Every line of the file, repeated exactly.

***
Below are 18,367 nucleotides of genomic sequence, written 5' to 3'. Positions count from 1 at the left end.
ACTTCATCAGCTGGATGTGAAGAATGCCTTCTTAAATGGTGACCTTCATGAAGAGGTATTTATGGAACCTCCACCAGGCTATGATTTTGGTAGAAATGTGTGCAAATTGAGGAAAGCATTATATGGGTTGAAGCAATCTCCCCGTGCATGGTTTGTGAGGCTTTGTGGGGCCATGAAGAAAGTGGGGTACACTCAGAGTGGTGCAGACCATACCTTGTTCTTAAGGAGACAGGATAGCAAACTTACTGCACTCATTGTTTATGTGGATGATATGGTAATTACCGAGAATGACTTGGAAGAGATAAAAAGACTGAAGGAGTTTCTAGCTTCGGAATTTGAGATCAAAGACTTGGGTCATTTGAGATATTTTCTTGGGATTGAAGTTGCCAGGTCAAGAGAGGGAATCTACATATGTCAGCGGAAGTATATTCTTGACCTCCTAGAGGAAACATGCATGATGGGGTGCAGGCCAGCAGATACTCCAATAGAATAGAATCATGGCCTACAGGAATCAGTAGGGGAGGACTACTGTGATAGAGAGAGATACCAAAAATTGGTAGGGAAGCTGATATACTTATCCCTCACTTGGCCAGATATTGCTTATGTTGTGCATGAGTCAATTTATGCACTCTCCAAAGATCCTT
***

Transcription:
Below are 18,367 nucleotides of genomic sequence, written 5' to 3'. Positions count from 1 at the left end.
ACTTCATCAGCTGGATGTGAAGAATGCCTTCTTAAATGGTGACCTTCATGAAGAGGTATTTATGGAACCTCCACCAGGCTATGATTTTGGTAGAAATGTGTGCAAATTGAGGAAAGCATTATATGGGTTGAAGCAATCTCCCCGTGCATGGTTTGTGAGGCTTTGTGGGGCCATGAAGAAAGTGGGGTACACTCAGAGTGGTGCAGACCATACCTTGTTCTTAAGGAGACAGGATAGCAAACTTACTGCACTCATTGTTTATGTGGATGATATGGTAATTACCGAGAATGACTTGGAAGAGATAAAAAGACTGAAGGAGTTTCTAGCTTCGGAATTTGAGATCAAAGACTTGGGTCATTTGAGATATTTTCTTGGGATTGAAGTTGCCAGGTCAAGAGAGGGAATCTACATATGTCAGCGGAAGTATATTCTTGACCTCCTAGAGGAAACATGCATGATGGGGTGCAGGCCAGCAGATACTCCAATAGAATAGAATCATGGCCTACAGGAATCAGTAGGGGAGGACTACTGTGATAGAGAGAGATACCAAAAATTGGTAGGGAAGCTGATATACTTATCCCTCACTTGGCCAGATATTGCTTATGTTGTGCATGAGTCAATTTATGCACTCTCCAAAGATCCTT